MILAN (Reuters) – Italian prosecutors have complained to Switzerland about lengthy delays in obtaining evidence they have requested in an international corruption case involving oil firms Shell and Eni, a source familiar with the matter said.
Milan prosecutors wrote in April to the Geneva prosecutors’ office in a previously undisclosed letter, describing their three-year wait for documents to be handed over by Swiss authorities as “unprecedented”, the source said.
Swiss police found the documents in a briefcase they seized in April 2016 in an inquiry unrelated to the corruption case, and the source said Milan prosecutors believed the documents could be vital to their prosecution of Eni and Shell.
But Italy’s request for the documents to be handed over has been blocked by Swiss courts after repeated legal challenges by the owner of the briefcase, Nigerian lawyer Emeka Obi, who was charged alongside Eni and Shell executives in the graft case.
In September 2018, Obi was convicted of corruption and sentenced to four years in jail by a Milan judge in a fast-track trial, though he has appealed, remains outside Italy and his lawyer continues to pursue legal action in Switzerland to block Italy’s request.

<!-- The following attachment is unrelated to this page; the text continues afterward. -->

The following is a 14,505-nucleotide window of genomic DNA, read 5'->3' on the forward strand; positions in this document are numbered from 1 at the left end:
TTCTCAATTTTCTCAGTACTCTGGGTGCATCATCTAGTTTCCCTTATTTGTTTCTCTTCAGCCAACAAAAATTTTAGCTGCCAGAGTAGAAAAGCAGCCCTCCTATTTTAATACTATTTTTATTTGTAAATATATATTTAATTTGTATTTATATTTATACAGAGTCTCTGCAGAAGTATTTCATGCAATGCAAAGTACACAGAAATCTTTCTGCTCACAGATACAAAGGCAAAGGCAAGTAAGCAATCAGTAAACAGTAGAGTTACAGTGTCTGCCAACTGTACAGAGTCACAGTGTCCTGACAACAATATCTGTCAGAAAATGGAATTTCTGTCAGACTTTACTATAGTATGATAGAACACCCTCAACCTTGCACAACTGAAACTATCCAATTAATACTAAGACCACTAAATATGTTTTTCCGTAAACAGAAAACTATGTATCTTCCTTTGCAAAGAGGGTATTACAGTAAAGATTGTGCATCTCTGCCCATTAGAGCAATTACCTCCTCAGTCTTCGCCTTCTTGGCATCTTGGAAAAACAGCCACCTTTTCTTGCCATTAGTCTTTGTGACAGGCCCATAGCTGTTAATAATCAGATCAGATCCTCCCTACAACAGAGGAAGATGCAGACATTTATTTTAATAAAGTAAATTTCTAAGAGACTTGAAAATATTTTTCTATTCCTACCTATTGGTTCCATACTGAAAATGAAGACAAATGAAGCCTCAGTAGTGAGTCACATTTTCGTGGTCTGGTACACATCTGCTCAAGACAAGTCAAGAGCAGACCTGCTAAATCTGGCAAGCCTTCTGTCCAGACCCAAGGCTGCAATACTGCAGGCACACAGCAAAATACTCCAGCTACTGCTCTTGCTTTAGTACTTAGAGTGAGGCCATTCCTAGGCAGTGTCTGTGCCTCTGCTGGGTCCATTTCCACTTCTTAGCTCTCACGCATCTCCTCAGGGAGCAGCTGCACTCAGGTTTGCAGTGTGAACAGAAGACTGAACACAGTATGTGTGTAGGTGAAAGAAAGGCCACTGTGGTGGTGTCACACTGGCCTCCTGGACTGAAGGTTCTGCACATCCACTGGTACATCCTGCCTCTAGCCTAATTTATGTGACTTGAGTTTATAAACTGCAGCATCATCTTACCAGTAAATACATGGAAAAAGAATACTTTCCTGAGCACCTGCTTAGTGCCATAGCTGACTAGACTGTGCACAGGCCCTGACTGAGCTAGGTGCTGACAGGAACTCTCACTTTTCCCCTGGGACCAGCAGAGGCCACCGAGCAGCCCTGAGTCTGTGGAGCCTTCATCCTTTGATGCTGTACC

Obi’s Italian lawyer, Roberto Pisano, did not reply to an email requesting a comment.
A separate trial continues in Milan against Eni, Shell and executives of both firms on charges they paid $1.1 billion in bribes to secure the purchase of a Nigerian oil field in 2011. All defendants deny wrongdoing.
The Geneva prosecutors’ office said in a statement to Reuters that it had spared no effort to cooperate with Italy over its request, adding the Swiss judicial process was long and involved delays that it admitted could cost precious time.
Milan prosecutors have an understanding of the contents of the documents and believe they would strengthen their case against defendants in the Nigeria graft trial, the source said.
They hope their letter will be passed onto the Swiss Federal Penal Tribunal in Bellinzona which is considering which documents can be passed to Milan prosecutors. The tribunal’s eventual ruling is also subject to appeal.
(Reporting by Emilio Parodi, additional reporting by Stephanie Nebehay in Geneva; Editing by Mark Bendeich and Toby Chopra)